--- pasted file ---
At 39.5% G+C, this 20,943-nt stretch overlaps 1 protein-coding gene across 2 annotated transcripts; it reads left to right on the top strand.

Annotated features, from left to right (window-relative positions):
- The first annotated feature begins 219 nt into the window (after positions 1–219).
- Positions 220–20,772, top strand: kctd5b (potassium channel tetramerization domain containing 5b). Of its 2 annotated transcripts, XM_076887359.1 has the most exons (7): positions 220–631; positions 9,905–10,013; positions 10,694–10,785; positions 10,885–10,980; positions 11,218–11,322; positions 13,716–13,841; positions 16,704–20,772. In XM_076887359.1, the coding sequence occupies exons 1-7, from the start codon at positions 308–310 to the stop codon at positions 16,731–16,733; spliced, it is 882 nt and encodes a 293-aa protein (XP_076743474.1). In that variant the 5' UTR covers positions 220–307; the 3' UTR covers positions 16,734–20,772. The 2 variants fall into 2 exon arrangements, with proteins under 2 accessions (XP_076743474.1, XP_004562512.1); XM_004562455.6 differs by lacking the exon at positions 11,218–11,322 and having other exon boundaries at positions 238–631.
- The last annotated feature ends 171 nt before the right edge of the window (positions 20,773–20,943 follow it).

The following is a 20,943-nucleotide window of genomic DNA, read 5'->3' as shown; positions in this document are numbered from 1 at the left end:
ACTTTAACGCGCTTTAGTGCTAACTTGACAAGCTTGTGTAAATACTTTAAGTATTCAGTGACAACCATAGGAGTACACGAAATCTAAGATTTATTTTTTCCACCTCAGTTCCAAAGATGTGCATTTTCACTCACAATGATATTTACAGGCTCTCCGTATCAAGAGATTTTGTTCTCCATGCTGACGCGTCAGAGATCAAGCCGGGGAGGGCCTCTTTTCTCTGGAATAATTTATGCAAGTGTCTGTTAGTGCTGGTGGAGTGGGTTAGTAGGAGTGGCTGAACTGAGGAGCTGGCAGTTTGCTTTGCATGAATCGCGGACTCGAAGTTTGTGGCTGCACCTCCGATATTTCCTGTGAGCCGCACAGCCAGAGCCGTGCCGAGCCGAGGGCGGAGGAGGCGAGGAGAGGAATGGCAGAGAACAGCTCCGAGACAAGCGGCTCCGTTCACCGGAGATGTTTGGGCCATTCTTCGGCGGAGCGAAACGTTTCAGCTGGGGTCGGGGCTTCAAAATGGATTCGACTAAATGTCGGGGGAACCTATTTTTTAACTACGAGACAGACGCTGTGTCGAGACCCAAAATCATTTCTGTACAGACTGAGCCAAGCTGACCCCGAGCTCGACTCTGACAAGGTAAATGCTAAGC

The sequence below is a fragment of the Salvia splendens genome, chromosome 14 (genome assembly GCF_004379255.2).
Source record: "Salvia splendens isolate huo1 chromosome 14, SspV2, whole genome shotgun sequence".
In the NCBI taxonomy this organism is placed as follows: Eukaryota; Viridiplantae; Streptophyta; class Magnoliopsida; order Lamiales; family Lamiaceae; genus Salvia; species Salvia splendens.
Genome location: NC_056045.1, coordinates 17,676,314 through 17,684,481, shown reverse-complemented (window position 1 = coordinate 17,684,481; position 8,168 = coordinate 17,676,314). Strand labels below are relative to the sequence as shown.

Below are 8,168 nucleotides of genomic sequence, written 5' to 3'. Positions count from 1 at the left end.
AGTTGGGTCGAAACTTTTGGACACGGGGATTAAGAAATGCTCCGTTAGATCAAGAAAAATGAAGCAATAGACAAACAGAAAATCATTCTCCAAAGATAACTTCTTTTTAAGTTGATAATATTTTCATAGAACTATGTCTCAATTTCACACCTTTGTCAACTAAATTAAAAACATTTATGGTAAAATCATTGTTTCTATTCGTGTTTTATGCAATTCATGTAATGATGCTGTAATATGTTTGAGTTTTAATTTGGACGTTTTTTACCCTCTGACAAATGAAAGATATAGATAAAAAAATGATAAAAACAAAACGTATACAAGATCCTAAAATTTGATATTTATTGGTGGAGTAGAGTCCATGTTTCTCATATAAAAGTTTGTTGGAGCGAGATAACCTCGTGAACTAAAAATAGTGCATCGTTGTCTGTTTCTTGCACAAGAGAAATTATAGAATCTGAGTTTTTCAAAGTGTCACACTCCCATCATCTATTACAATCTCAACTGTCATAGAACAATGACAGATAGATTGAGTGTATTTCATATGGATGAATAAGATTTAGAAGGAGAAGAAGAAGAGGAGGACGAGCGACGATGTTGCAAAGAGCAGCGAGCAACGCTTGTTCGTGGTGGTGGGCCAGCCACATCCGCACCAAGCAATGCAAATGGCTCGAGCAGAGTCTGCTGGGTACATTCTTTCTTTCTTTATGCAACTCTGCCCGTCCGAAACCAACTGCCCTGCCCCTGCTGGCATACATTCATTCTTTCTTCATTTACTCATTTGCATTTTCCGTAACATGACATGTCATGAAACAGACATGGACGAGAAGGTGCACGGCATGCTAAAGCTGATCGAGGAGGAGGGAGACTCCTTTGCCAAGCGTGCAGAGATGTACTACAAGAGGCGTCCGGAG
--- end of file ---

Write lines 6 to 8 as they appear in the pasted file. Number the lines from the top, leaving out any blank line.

The following is a 20,943-nucleotide window of genomic DNA, read 5'->3' as shown; positions in this document are numbered from 1 at the left end:
ACTTTAACGCGCTTTAGTGCTAACTTGACAAGCTTGTGTAAATACTTTAAGTATTCAGTGACAACCATAGGAGTACACGAAATCTAAGATTTATTTTTTCCACCTCAGTTCCAAAGATGTGCATTTTCACTCACAATGATATTTACAGGCTCTCCGTATCAAGAGATTTTGTTCTCCATGCTGACGCGTCAGAGATCAAGCCGGGGAGGGCCTCTTTTCTCTGGAATAATTTATGCAAGTGTCTGTTAGTGCTGGTGGAGTGGGTTAGTAGGAGTGGCTGAACTGAGGAGCTGGCAGTTTGCTTTGCATGAATCGCGGACTCGAAGTTTGTGGCTGCACCTCCGATATTTCCTGTGAGCCGCACAGCCAGAGCCGTGCCGAGCCGAGGGCGGAGGAGGCGAGGAGAGGAATGGCAGAGAACAGCTCCGAGACAAGCGGCTCCGTTCACCGGAGATGTTTGGGCCATTCTTCGGCGGAGCGAAACGTTTCAGCTGGGGTCGGGGCTTCAAAATGGATTCGACTAAATGTCGGGGGAACCTATTTTTTAACTACGAGACAGACGCTGTGTCGAGACCCAAAATCATTTCTGTACAGACTGAGCCAAGCTGACCCCGAGCTCGACTCTGACAAGGTAAATGCTAAGC

The sequence below is a fragment of the Salvia splendens genome, chromosome 14 (genome assembly GCF_004379255.2).